Daoiri Farrell released his debut album, The First Turn, back in 2009. He couldn’t have chosen a more apt title for his second album - he was born in Dublin and studied traditional music and performance at the University of Limerick.
On True Born Irishman, Farrell shows himself to be a fine interpreter of original and traditional song, and here sings songs of love, war, travelling and transportation with occasional nods to politics.
The guest musicians feature in different combinations on the songs, adding guitar, banjo, bodhran, Uilleann pipes, fiddle, cello, piano and whistle to Farrell’s singing and bouzouki.
The album opens with the sound of hooves, leading into Pat Rainey, a song about the life of one of the members of the musical travelling family. It has one of those refrains that begs you to join in. It is the first of several songs on the album about the travelling lifestyle. This particular one has an optimistic mood.
As well as personal stories, there are songs about significant events in Irish history. Valley of Knockanure fits into this category. Written by Bryan MacMahon, it tells of a battle during the war of independence in 1921. The Uilleann pipes feature in this song, providing a mournful backdrop.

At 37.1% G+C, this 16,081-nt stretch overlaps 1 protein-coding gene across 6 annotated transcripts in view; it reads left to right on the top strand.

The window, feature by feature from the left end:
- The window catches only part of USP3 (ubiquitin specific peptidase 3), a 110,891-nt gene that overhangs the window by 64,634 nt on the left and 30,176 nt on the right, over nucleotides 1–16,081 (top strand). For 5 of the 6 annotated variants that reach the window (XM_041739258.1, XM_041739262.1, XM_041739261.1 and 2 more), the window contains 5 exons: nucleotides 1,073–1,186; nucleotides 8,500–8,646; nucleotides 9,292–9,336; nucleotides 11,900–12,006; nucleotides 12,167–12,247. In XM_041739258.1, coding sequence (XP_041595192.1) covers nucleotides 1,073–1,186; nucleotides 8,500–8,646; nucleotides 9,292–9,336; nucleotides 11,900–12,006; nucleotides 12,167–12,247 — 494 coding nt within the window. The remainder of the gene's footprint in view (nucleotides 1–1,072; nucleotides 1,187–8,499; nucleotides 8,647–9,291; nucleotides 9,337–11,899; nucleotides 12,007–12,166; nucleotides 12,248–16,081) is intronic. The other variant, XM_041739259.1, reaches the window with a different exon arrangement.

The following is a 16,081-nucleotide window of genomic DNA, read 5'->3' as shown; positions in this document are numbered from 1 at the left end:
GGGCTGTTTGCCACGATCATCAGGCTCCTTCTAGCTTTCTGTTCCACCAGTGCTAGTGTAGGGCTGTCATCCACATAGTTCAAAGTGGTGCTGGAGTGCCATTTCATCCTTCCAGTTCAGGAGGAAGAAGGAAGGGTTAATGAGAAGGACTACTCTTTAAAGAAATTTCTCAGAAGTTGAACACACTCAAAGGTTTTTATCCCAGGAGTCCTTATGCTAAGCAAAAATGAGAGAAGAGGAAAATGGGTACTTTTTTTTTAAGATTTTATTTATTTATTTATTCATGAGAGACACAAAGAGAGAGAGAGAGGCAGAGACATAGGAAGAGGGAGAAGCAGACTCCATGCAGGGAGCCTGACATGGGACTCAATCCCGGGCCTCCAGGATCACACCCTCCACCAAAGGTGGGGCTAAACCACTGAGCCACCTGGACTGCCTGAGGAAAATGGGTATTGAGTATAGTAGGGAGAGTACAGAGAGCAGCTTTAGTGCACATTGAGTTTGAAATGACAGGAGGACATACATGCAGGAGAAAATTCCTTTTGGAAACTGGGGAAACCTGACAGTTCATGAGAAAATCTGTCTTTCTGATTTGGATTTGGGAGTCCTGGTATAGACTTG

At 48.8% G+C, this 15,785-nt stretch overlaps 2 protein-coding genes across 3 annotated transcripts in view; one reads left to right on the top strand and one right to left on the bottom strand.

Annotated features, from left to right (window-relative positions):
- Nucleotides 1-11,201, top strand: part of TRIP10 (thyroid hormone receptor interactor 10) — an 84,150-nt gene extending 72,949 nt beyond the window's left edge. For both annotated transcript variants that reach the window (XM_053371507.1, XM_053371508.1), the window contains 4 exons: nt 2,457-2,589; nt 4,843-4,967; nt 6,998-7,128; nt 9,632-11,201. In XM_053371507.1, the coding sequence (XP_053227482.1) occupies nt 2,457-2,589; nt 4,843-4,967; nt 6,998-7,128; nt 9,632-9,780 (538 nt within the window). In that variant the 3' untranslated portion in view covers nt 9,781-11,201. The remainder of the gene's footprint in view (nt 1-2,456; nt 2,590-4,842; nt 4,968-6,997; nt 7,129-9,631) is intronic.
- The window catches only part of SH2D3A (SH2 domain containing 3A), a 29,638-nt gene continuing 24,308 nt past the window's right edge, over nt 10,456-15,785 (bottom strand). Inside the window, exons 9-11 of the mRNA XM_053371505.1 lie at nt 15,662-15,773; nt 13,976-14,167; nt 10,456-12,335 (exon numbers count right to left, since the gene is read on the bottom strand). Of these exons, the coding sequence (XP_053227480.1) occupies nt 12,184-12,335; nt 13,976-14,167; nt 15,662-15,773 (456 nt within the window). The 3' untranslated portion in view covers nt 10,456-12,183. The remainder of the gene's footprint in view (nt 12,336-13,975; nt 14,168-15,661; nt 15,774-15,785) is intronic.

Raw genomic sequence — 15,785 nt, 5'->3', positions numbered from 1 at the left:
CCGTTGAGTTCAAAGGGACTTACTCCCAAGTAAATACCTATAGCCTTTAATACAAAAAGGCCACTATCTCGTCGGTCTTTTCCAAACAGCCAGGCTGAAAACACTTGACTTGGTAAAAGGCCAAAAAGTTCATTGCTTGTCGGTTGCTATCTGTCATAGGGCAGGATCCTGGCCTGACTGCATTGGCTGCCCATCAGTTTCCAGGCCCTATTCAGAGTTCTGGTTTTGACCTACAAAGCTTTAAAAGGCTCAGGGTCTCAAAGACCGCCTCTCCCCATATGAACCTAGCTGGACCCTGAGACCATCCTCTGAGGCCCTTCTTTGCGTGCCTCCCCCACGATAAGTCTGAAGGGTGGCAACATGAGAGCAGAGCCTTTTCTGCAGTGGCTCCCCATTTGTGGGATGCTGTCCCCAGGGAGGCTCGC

Fergie McCormack is an unusual story, which may or may not be true, about a New Zealand rugby player rescuing a baby from a fire, but then letting his rugby instincts get the better of him. The black humour of the song is hidden in a jolly tune and the inclusion of Michael McGoldrick’s fine whistle playing.
Farrell’s strong voice can hold its own with minimal accompaniment. This is strikingly evident in two songs which have very diverse subject matter: Blue Tar Road and My Love is a Well. The former tells the story of the traveller protest that took place in Dublin in 1959, while the latter is a moving description of the depths of love.
Travellers also feature in the song This Town is Not Your Own, although here the accompaniment has a much more upbeat feel with bouzouki and banjo, a contrast to the hardships described in the song.
Slotted in between the original songs are several well-known traditional songs, including the rather sinister The Unquiet Grave, with gentle accompaniment from pipes, whistle, banjo and cello. Another familiar song is Van Diemen’s Land, dealing with the common theme of transportation - in this case the crime was poaching. An interesting of cello, banjo, fiddle and piano accompany this one. The cello provides the drone as the song opens, with the other instruments gradually adding to the texture as the story progresses.
Daoiri Farrell has produced a rich audio tapestry of the experiences of the Irish at home and abroad.Shelley Rainey
Released 21 October 2016 on Daoiri Recordings. Distributed by PIAS.
1. Pat Rainey
2.Valley of Knockanure
3. Blue Tar Road
4. Fergie McCormack
5. The Unquiet Grave
6. Bogie’s Bonnie Belle
7. Van Diemen’s Land
8. The Shady Woods of Truagh
9. This Town is Not Your Own
10. My Love is a Well